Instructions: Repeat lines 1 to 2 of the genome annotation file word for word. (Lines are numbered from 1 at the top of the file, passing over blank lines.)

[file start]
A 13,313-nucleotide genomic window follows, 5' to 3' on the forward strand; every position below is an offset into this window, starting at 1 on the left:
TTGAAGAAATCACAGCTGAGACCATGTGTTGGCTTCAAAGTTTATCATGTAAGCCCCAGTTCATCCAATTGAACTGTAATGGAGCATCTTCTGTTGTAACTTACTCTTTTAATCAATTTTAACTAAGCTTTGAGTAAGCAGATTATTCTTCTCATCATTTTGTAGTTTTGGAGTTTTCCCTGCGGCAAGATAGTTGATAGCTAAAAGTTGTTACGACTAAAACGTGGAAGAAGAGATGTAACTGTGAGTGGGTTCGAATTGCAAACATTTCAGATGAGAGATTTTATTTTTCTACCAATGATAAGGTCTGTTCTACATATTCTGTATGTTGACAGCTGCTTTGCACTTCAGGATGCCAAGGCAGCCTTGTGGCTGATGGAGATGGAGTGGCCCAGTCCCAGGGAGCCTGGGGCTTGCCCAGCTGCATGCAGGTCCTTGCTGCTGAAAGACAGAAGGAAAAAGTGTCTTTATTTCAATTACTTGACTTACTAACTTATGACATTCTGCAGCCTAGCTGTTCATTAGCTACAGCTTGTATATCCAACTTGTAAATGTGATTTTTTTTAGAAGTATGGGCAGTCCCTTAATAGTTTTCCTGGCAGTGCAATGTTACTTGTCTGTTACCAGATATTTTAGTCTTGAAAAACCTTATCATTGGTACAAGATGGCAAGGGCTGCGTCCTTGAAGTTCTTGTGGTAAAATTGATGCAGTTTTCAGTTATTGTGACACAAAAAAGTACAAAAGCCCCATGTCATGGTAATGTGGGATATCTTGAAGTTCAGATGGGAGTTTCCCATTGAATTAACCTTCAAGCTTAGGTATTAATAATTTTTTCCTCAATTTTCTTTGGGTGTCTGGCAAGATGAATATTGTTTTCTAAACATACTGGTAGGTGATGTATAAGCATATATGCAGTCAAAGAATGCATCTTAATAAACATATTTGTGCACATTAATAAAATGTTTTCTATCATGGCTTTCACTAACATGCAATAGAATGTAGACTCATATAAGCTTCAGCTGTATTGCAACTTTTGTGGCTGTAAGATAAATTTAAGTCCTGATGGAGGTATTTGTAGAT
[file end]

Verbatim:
A 13,313-nucleotide genomic window follows, 5' to 3' on the forward strand; every position below is an offset into this window, starting at 1 on the left:
TTGAAGAAATCACAGCTGAGACCATGTGTTGGCTTCAAAGTTTATCATGTAAGCCCCAGTTCATCCAATTGAACTGTAATGGAGCATCTTCTGTTGTAACTTACTCTTTTAATCAATTTTAACTAAGCTTTGAGTAAGCAGATTATTCTTCTCATCATTTTGTAGTTTTGGAGTTTTCCCTGCGGCAAGATAGTTGATAGCTAAAAGTTGTTACGACTAAAACGTGGAAGAAGAGATGTAACTGTGAGTGGGTTCGAATTGCAAACATTTCAGATGAGAGATTTTATTTTTCTACCAATGATAAGGTCTGTTCTACATATTCTGTATGTTGACAGCTGCTTTGCACTTCAGGATGCCAAGGCAGCCTTGTGGCTGATGGAGATGGAGTGGCCCAGTCCCAGGGAGCCTGGGGCTTGCCCAGCTGCATGCAGGTCCTTGCTGCTGAAAGACAGAAGGAAAAAGTGTCTTTATTTCAATTACTTGACTTACTAACTTATGACATTCTGCAGCCTAGCTGTTCATTAGCTACAGCTTGTATATCCAACTTGTAAATGTGATTTTTTTTAGAAGTATGGGCAGTCCCTTAATAGTTTTCCTGGCAGTGCAATGTTACTTGTCTGTTACCAGATATTTTAGTCTTGAAAAACCTTATCATTGGTACAAGATGGCAAGGGCTGCGTCCTTGAAGTTCTTGTGGTAAAATTGATGCAGTTTTCAGTTATTGTGACACAAAAAAGTACAAAAGCCCCATGTCATGGTAATGTGGGATATCTTGAAGTTCAGATGGGAGTTTCCCATTGAATTAACCTTCAAGCTTAGGTATTAATAATTTTTTCCTCAATTTTCTTTGGGTGTCTGGCAAGATGAATATTGTTTTCTAAACATACTGGTAGGTGATGTATAAGCATATATGCAGTCAAAGAATGCATCTTAATAAACATATTTGTGCACATTAATAAAATGTTTTCTATCATGGCTTTCACTAACATGCAATAGAATGTAGACTCATATAAGCTTCAGCTGTATTGCAACTTTTGTGGCTGTAAGATAAATTTAAGTCCTGATGGAGGTATTTGTAGAT